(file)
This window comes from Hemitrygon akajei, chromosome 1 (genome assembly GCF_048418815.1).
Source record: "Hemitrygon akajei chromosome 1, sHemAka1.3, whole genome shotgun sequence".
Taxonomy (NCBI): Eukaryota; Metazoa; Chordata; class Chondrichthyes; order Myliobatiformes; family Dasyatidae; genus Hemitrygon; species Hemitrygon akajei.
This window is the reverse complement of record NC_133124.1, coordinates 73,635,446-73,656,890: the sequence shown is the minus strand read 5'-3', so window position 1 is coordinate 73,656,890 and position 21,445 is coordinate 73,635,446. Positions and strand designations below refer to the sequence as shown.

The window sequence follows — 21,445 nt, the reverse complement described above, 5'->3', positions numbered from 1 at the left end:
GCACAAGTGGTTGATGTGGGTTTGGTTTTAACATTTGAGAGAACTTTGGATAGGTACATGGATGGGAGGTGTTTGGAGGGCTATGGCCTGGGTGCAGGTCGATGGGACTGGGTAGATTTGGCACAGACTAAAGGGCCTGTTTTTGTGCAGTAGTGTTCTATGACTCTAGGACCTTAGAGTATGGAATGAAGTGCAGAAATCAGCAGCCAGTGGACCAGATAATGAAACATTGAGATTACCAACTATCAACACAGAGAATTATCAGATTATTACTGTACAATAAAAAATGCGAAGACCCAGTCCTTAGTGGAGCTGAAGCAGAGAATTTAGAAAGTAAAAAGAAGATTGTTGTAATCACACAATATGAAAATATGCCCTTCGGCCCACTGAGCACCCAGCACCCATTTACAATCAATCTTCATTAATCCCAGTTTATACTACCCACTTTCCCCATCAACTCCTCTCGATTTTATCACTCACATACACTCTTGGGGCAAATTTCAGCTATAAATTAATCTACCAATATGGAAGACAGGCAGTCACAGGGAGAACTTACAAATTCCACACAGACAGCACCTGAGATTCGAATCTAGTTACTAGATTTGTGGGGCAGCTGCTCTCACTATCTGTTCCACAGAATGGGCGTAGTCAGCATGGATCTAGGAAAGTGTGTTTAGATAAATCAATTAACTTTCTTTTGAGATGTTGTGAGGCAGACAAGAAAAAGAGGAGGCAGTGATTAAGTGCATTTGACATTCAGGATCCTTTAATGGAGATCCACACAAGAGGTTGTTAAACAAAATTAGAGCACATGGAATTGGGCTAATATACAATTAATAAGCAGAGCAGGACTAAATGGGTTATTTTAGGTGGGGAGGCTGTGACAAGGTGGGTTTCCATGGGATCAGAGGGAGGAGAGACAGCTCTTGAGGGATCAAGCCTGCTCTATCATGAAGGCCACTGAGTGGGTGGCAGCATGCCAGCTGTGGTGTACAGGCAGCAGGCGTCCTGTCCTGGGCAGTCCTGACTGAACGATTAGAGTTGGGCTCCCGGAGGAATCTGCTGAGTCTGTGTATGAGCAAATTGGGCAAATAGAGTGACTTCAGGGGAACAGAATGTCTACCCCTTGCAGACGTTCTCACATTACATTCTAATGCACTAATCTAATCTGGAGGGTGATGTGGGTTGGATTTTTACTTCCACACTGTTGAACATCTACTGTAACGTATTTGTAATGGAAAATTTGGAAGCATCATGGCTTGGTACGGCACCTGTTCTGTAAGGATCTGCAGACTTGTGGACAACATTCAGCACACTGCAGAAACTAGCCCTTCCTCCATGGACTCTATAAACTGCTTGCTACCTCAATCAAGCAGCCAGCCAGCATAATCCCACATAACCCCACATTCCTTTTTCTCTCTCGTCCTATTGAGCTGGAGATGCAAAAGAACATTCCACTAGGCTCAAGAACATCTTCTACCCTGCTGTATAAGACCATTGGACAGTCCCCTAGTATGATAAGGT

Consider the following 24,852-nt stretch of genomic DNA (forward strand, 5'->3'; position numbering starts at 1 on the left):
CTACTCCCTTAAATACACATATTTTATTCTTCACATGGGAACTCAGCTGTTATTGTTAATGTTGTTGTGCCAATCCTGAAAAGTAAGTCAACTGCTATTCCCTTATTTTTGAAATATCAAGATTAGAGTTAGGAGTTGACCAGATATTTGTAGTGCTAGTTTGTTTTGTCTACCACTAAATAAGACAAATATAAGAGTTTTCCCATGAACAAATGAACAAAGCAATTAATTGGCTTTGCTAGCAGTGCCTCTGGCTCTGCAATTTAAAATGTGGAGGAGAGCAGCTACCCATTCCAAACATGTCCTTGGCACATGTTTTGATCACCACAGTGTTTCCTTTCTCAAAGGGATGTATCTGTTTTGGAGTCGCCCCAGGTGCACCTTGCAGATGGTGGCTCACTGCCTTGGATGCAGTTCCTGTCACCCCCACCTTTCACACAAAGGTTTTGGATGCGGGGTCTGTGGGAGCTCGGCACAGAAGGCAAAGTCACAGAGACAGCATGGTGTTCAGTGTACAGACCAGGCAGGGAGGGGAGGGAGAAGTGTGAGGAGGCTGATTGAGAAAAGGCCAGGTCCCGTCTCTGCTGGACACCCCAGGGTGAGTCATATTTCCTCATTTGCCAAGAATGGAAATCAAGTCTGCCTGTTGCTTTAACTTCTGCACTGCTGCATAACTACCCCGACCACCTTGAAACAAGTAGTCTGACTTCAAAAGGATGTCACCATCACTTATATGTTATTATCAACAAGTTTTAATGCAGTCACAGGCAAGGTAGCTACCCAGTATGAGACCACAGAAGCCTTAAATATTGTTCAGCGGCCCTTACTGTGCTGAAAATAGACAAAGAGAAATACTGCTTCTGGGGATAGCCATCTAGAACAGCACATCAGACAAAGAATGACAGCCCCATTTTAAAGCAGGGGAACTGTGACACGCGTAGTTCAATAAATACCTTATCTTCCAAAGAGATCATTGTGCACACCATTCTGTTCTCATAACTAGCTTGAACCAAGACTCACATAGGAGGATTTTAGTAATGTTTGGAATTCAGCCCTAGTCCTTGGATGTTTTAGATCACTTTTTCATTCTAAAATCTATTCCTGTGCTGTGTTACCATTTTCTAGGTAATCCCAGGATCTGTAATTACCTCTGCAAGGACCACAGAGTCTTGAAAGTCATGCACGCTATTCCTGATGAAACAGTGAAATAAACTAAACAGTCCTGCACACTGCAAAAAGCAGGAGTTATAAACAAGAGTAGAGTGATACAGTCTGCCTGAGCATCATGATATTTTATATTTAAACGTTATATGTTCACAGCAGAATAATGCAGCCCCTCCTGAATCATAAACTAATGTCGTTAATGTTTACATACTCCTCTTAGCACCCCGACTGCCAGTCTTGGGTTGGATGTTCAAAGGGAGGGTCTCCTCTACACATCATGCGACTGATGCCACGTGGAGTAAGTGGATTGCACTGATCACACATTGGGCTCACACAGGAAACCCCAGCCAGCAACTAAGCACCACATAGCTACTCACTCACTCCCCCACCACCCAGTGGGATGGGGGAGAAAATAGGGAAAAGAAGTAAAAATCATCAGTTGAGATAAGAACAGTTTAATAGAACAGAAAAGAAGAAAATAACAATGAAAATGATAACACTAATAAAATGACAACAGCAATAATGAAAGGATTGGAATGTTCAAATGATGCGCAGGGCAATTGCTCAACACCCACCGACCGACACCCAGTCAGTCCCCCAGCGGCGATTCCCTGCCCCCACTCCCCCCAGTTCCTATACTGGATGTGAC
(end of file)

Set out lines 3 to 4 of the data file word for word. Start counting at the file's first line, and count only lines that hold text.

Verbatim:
Taxonomy (NCBI): Eukaryota; Metazoa; Chordata; class Chondrichthyes; order Myliobatiformes; family Dasyatidae; genus Hemitrygon; species Hemitrygon akajei.
This window is the reverse complement of record NC_133124.1, coordinates 73,635,446-73,656,890: the sequence shown is the minus strand read 5'-3', so window position 1 is coordinate 73,656,890 and position 21,445 is coordinate 73,635,446. Positions and strand designations below refer to the sequence as shown.